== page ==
Robotics For Kids — Middle School
It's that time of year again! In November, the local Lego robotics tournaments will begin & we HIGHLY recommend that you attend a weekend tournament in your area! It's FREE for the whole family to attend too. It's very exciting to see the Lego robots & watch the teams compete. It's also interesting to see how each Lego robot is built differently to solve the same tasks! Some robots are more successful at getting points than others & you can learn why.
So, are you interested in attending?!? We recommend a couple things:
1. Figure out which local robotics competition to attend
- Check out http://www.usfirst.org/whats-going-on. Look for "FIRST Lego League (FLL)" for ages 9-14 & "Jr. First Lego League (Jr. FLL)" for ages 6-9.
- Google FLL & your city name to see if there are any local websites with more competitions
2. Learn more about this year's robot game called "2015 Trash Trek Challenge" so you learn what the robots are doing & how the robots can score points. Check out this video:
3. Learn the basics of what FLL is all about by watching this video below:
And if you're interested in joining a team for next year, keep in mind that you can introduce yourself to an FLL team coach or start your own team next year!
Have fun & let us know if you enjoyed the tournament! Also, what did you learn?
Are you ready to learn how to build a robot? For kids ages 9 & up, the VEX IQ Super robotics kits & LEGO Mindstorms EV3 robotics kits are 2 of best robot kits for beginners that you'll want to consider buying. Keep in mind that these robot kits are perfect if you are ready to get into robotics & want to build a lot of robots!! If you like construction toys like LEGO & want to learn how to make them "do" things, robotics is for you.
As for the Vex IQ Robotics Kit, it is $300 & comes with 850 pieces including 7 sensors, 4 motors, radio controller, & robot brain. For programming the robot, you can use a graphical programming language Modkit or RobotC. This robot kit is generally used in classrooms, robotics clubs, or for VEX robotics competitions. However, you can also teach yourself at home through the free online curriculum & tutorials. Keep in mind that if you're still in elementary school, you may need an adult to help you get started.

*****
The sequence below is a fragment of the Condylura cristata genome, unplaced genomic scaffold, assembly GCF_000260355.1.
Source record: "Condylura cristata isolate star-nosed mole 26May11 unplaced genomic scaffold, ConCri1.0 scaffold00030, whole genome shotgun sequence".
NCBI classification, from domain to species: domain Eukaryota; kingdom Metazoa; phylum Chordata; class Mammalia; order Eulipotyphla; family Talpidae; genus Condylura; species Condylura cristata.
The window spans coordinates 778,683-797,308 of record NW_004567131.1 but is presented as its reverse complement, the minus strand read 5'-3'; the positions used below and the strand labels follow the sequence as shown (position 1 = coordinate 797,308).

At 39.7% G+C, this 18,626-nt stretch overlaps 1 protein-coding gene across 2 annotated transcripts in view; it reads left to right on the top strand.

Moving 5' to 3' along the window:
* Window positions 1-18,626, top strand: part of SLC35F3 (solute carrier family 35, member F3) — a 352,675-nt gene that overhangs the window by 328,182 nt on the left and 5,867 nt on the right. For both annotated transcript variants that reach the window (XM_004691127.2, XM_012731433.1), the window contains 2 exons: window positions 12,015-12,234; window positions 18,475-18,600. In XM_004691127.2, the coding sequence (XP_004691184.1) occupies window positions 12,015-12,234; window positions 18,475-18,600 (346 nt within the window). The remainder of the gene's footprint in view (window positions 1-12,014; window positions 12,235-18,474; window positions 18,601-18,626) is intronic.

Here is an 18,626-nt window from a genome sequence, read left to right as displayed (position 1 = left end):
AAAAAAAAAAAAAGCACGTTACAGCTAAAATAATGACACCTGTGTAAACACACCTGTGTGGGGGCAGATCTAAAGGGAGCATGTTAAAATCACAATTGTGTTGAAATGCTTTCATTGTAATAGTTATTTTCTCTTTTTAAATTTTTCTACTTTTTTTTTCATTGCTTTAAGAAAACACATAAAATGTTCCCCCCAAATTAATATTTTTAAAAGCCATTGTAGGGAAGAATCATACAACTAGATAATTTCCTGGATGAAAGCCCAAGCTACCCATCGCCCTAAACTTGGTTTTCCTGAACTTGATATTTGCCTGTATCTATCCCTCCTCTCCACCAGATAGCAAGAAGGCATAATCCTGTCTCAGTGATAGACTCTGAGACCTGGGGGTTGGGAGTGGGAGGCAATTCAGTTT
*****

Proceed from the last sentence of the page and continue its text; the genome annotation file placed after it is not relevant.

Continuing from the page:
Check out this excellent video for a review of the VEX IQ Super Kit:
And in case you need to explain to your parents or teachers what you'll be learning from the VEX IQ robotics program, have your parents or teachers watch this video:
Are you ready to learn how to make a robot? Are you ready for a VEX IQ Kit?
The Miposaur is one awesome robot dinosaur pet! You can train or play with this remote control dinosaur by controlling it through a mobile app on a smart phone or tablet.
Check out this funny video to learn how the Miposaur works AND to see if Batman, Superman, or The Flash keeps the Miposaur:
Will the Miposaur be on your wishlist this Christmas?
Let us know what you think of this dino robot in the comments below!
Congrats to middle school teams Discobots XRay (2587X) & Elementrix (7065A)! They won 1ST PLACE at the 2015 VEX IQ Robotics World Championship, which was hosted in Louisville, Kentucky!!
This year's VEX IQ Challenge Game is called "Skyrise". The robots move & stack the red, green, & blue blocks.
Check out this instant replay video of the last & final match of this robotics competition:
If you want a review of the rules of the 2015 VEX IQ Skyrise Challenge Game, check this video out:
Do you want to go to the VEX IQ Robotics World Championship this year?
Congrats to high school teams Lynfield College Robotics (2915A), T-VEX JAWZ (9090C), & Starfox (2131C) for ranking 1ST PLACE in the 2015 VRC (VEX Robotics Competition) World Championships in Louisville, Kentucky!! What a feat!
The VEX EDR robots are medium-sized robots & each VEX EDR robot kit costs $400 & up. These robotics kits are a great introduction to educational robotics for middle school & high school students. With helpful instructions & tools, any student or hobbyist can build their first robot in hours. In addition, there is a free VEX EDR curriculum that helps teachers & students through the robotics build and competition process.
This year's 2015 VRC game is called "Skyrise". Each game is played on a 12’x12’ square field & there is a blue alliance & red alliance. Each alliance is made up of 2 high school robot teams. The alliances compete in 2 minute matches, consisting of a brief autonomous period followed by a driver remote-controlled period. The goal of the game is to score the highest by moving colored cubes on the floor, building posts, & building "skyrises" with the colored cubes.
Check out the exciting last & final round of this year's VRC world championship:
Check out this video to learn how this year's VRC Skyrise game works & how points are scored:
Are you ready to get involved in the annual high school VEX robotics competition (VRC)?